Obesity is associated with an increased risk of breast cancer. A number of adipocytokines are increased in obesity causing low-level chronic inflammation associated with an increased risk of tumors. The adipocytokine leptin shows profound anti-obesity and pro-inflammatory activities. We have hypothesized that in common obesity, high circulating leptin levels might contribute to an increased risk of breast cancer by affecting mammary cell proliferation and survival. Leptin exerts its activity not only through leptin receptor (LepR), but also through crosstalk with other signaling systems implicated in tumorigenesis. In this study, we focused our attention on the relationship between the leptin/LepR axis and the estrogen receptor-α (ERα). To this aim, we utilized two human breast cancer cell lines, one ERα-positive cell line (MCF 7) and the other ERα-negative cell line (MDA-MB 231). We observed that the two cell lines had a different sensitivity to recombinant leptin (rleptin): on MCF 7 cells, rleptin induced a strong phosphorylation of the signal transducer and activator of transcription (STAT) 3 and of the extracellular related kinase 1/2 pathways with an increased cell viability and proliferation associated with an increased expression of ERα receptor. This response was not present in the MDA-MB 231 cells. The effects induced by leptin were lost when LepR was neutralized using either a monoclonal inhibitory antibody to LepR or LepR genesilencing siRNA. These data suggest that there is a bidirectional communication between LepR and ERα, and that neutralization and/or inactivation of LepR inhibits proliferation and viability of human breast cancer cell lines. This evidence was confirmed by ex vivo studies, in which we analyzed 33 patients with breast cancer at different stages of disease, and observed that there was a statistically significant correlation between the expression of LepR and ERα. In conclusion, this study suggests a crosstalk between LepR and ERα, and could envisage novel therapeutic settings aimed at targeting the LepR in breast cancers.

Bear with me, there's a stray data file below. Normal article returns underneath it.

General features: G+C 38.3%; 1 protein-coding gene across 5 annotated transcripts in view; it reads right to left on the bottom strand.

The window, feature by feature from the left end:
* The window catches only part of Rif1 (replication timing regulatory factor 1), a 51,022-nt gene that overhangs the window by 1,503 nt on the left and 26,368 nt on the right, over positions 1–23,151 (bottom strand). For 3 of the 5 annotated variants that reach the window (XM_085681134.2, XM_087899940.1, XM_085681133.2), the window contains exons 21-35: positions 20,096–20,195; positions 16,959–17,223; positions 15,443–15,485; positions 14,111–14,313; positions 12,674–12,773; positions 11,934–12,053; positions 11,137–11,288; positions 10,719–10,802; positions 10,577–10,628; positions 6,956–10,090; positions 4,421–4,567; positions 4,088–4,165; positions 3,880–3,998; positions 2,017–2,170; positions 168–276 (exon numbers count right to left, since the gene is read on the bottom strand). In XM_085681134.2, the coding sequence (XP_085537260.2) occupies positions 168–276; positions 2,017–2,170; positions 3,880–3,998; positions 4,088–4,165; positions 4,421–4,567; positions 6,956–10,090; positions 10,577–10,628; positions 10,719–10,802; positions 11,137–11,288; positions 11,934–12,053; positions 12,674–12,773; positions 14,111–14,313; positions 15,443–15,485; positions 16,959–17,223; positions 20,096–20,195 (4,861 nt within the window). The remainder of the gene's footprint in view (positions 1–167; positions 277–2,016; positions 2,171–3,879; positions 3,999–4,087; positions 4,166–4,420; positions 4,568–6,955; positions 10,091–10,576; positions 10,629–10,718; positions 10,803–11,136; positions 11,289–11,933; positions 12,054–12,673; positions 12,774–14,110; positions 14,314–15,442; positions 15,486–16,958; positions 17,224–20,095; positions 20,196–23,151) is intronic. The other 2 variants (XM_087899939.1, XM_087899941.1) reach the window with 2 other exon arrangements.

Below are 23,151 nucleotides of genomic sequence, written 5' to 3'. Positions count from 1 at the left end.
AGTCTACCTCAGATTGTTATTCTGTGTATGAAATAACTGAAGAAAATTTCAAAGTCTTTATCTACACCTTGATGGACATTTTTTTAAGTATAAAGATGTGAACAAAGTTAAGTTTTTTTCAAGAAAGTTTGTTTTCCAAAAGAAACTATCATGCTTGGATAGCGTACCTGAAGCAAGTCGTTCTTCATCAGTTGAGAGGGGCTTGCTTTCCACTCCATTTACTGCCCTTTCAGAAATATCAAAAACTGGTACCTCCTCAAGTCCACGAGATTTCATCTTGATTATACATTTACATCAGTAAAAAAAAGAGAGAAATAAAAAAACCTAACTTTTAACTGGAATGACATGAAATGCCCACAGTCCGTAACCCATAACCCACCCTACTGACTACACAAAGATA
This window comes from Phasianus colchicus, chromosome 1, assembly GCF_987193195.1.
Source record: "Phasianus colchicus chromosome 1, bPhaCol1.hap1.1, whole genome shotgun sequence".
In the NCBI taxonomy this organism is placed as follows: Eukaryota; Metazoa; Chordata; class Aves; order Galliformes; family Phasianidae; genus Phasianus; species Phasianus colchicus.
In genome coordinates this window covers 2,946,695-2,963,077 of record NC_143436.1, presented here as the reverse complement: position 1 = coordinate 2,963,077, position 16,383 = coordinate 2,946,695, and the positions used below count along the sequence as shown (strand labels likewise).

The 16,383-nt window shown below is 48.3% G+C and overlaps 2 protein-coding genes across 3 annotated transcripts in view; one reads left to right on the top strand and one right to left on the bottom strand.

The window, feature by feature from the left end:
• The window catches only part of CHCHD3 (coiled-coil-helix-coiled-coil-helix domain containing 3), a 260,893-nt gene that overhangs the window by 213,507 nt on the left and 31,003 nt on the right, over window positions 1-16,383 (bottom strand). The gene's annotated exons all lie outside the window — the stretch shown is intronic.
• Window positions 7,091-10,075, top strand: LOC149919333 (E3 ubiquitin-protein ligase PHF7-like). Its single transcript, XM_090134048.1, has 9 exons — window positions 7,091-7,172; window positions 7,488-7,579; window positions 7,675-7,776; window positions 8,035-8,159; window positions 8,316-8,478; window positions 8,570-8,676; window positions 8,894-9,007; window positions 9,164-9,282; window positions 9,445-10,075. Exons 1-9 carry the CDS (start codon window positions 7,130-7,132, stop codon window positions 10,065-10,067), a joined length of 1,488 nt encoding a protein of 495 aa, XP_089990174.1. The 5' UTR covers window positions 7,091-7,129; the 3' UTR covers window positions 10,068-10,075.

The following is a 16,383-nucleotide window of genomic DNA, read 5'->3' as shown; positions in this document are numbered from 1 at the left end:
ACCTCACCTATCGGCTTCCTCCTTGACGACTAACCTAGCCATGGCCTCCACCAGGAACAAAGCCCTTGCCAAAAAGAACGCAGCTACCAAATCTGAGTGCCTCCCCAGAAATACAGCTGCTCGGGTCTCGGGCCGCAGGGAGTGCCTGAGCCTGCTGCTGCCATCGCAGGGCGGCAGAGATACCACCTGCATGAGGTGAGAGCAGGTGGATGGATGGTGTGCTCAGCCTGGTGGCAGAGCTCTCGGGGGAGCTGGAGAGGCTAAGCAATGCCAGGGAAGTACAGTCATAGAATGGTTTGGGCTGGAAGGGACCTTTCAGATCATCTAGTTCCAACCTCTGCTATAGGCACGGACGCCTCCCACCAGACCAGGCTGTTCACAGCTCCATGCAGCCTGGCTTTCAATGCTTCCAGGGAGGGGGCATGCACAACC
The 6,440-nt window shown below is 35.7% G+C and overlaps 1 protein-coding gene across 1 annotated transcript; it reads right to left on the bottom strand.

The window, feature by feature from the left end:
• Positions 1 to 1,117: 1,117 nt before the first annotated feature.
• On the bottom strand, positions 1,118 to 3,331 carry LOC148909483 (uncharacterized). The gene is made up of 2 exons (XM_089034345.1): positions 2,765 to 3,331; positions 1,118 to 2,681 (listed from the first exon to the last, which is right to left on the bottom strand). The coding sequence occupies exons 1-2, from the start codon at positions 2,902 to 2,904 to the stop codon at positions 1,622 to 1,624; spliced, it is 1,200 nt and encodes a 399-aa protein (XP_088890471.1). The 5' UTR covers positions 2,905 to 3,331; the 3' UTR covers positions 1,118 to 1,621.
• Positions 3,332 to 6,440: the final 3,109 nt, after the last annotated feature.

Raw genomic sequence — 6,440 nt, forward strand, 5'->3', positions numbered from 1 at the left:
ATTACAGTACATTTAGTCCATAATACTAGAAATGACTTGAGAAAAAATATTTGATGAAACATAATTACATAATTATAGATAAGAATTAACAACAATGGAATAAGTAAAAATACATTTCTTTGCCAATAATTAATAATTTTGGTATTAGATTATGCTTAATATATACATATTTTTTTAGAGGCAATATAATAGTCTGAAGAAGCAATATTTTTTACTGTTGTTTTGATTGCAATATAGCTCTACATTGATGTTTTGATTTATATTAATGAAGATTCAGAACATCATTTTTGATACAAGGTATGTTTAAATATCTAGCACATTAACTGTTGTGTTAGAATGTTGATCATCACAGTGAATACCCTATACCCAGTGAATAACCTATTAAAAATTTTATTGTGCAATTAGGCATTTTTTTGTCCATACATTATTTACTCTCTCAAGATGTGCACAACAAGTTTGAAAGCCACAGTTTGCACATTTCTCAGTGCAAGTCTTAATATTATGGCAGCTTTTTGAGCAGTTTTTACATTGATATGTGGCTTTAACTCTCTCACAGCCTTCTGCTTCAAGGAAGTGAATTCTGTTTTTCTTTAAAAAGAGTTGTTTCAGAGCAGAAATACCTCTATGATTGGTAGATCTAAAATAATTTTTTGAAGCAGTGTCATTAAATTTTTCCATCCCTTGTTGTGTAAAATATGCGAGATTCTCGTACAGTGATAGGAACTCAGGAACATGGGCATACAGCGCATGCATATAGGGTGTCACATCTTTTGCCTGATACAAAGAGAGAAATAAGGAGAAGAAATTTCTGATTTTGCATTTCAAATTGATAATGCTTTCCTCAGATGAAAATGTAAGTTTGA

ASJC Scopus subject areas
- Cancer Research
- Endocrinology, Diabetes and Metabolism